When they arrive in Singapore, after traveling first class, they are greeted by the engaged couple–Colin and Araminta and go to a hawker center (food court of sorts that they have in Singapore). Everything seems like it’s going great. The following day when Nick goes to help out with Colin for wedding details, Rachel heads out with her college friend Peik Lin whose family lives in Singapore. Peik Lin and her family are fairly nouveau riche and are all about keeping up with the Joneses (probably a different saying for Asians). Regardless, Peik Lin knows EXACTLY who Colin and Araminta are and cannot believe that Rachel is going to essentially Singapore’s royal wedding. But Peik Lin has no idea who Nick is and she isn’t sure why since she knows everyone! This is when Rachel starts to realize that there is more to things than she initially suspected.

Rachel goes to Araminta’s bachelorette party where she is astounded by the lavishness–a private island. All attendees can pick out clothing items from an exclusive boutique that the bride’s mother has paid for. While there, someone steals her clothes and puts a gutted fish in her bag. Some of these girls think she’s a poor gold digger who is after one of their own.

Once Nick and Rachel return from their respective parties, Eleanor is finally back from her spy mission. She has dinner at her place and invites all her snobby friends including one of the girls from the bachelorette party who all but admits to the fish incident. Things are not going very well.

As the days of celebration for the wedding near, Peik Lin takes Rachel out to buy her some new outfits because she obviously can’t repeat wear something. When Rachel and Nick arrive to the first party, they are happily upstaged by Nick’s cousin’s girlfriend Kitty who is an actress and arrives wearing a see-through dress!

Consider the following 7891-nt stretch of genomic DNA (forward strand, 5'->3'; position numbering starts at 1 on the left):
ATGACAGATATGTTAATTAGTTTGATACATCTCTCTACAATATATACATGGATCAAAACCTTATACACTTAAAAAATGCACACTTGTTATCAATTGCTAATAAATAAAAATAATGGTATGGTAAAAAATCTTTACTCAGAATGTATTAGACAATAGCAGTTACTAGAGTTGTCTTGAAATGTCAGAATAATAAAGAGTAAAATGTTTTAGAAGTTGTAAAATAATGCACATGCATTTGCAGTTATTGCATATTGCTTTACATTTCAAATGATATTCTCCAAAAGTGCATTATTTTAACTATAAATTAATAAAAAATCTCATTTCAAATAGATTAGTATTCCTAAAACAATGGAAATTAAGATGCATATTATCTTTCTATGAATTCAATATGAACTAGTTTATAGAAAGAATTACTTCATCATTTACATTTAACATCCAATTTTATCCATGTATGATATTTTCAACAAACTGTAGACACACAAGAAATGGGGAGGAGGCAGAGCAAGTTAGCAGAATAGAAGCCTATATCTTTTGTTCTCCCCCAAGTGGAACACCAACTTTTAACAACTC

Despite the meddling of his family and family friends, when Nick sees Rachel at the wedding, he knows that it is time to propose to her. Unfortunately they are again thwarted by an old flame who interrupts the emotional moment. They head to the reception which is on par with an Olympics opening celebration complete with Cirque du Soleil performers and a ferry to a custom built castle. At the reception, the girl who broke up the proposal and the girl who admitted to the fish incident tell Rachel about how they had a threesome with Nick and he has never forgotten it. It’s the straw that breaks the camel’s back for the whole situation for Rachel. She and Nick decide to get away from it all and head to Malaysia.

Nick tells his mother that they are leaving and that he plans to propose to Rachel. Eleanor is flabbergasted and does not support it, but Nick doesn’t care and heads out anyway. Unfortunately, his mother and grandmother beat them there to stop the proposal. Rachel does not come from a proper enough family and Eleanor has the background to prove it. Although Rachel thought that her father had died, Eleanor has tracked down that he is actually in prison in China. Rachel is obviously completely in shock and she has Nick drive her into town where she proceeds to take a taxi back to Peik Lin’s.